The Taigh Chearsabhagh Museum and Arts Centre stands close to the high-tide mark in the village of Lochmaddy. The centre is a focus for life in North Uist, and welcomes large numbers of visitors each year to experience the arts, culture and heritage of the islands in a friendly and stimulating environment.
Taigh Chearsabhagh is worth visiting for its family-run café alone. It offers nutritious and inexpensive food, made from some of the best local ingredients. The shop stocks a large selection of books, souvenirs, cards, toys, pottery, jewellery and crafts, plus a wide range of music by the best traditional and contemporary Scottish musicians. Mail order enquiries are welcome.
The centre is close to Lochmaddy’s ferry terminal, which links it to Uig on Skye. The building around which it has been developed was built in 1741 as an inn, and at the time was one of a very few slate-roofed buildings on North Uist.
After a long and active life it had fallen into disuse by the early 1990s, and in 1993 was leased to the Taigh Chearsabhagh Trust on a 75 year lease. This is a partnership between the North Uist Historical Society and the Uist Art Association with directors drawn from both groups.
The Trust manages the building premises and employs the staff. The two groups plan the programmes of events, exhibitions and activities. Taigh Chearsabhagh also has facilities for artists including a photographic darkroom, screenprinting and etching equipment.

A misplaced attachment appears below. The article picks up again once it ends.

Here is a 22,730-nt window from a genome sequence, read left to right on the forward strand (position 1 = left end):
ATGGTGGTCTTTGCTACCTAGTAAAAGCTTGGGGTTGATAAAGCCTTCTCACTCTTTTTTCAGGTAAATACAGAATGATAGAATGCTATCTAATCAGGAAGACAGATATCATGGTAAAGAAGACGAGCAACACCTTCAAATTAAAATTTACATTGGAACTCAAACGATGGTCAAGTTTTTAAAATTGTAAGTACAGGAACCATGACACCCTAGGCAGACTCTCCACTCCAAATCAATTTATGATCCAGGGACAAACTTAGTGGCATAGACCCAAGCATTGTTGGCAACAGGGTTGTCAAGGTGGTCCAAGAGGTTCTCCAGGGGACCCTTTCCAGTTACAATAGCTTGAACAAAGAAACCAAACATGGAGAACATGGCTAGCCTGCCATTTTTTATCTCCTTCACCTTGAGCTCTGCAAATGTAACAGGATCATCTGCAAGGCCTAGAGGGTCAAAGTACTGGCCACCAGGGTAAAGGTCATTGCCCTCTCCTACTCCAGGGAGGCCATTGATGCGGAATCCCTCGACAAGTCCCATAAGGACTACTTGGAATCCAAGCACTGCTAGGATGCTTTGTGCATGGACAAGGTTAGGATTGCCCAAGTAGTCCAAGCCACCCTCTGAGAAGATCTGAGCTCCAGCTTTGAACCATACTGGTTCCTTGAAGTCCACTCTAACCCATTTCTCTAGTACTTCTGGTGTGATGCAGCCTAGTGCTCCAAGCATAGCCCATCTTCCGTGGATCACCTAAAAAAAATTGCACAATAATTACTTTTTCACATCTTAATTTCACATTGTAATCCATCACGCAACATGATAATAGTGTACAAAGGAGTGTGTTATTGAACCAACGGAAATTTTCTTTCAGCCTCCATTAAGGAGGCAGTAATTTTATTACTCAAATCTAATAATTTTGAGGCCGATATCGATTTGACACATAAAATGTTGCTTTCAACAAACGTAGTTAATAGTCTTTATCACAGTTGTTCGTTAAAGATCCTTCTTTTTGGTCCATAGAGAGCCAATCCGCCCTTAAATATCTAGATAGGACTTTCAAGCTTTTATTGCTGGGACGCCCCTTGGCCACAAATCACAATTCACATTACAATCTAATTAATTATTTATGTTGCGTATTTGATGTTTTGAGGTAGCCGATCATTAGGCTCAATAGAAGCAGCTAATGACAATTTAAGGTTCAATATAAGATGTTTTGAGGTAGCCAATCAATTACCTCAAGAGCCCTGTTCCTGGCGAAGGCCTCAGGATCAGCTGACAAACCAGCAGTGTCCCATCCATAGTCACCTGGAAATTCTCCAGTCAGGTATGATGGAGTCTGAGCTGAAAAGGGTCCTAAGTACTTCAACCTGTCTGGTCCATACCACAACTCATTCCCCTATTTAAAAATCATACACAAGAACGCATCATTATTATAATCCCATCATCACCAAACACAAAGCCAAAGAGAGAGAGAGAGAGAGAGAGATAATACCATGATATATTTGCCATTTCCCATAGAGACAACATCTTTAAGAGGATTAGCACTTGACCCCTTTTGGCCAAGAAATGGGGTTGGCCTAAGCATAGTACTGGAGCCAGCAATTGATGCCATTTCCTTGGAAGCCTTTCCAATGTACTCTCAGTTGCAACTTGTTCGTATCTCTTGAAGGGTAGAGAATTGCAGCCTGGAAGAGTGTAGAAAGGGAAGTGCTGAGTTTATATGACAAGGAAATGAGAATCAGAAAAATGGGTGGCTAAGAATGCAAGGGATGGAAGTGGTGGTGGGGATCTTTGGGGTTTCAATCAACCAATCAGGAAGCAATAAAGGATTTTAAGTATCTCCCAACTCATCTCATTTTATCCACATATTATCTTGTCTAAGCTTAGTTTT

The building was restored and extended at a cost of £270,000 during 1994 and opened in March 1995. Its popularity considerably exceeded expectations and in response it was further extended in the late 1990s at a cost of a further £550,000. The airy and attractive centre you find today was opened in January 2001.
As well as the shop and café, attractions at Taigh Chearsabhagh include a museum, where changing displays of local life and history can be seen. There are also two galleries in which work by local (and not so local) artists is displayed. Last but not least, the centre also offers a research room for those studying aspects of island life or the lives of the people who lived here. When we visited, the gallery occupying the upper two floors of the original building was displaying an installation by the Icelandic artist Valgerdur Hauksdottir, while the second gallery had on show the work of a number of local artists.
Taigh Chearsabhagh is an essential port of call on any visit to North Uist. Its shop and cafe provide an obvious and immediate draw, but it is worth taking a little time to explore the rest of what is on offer. Note that it is closed on Sundays.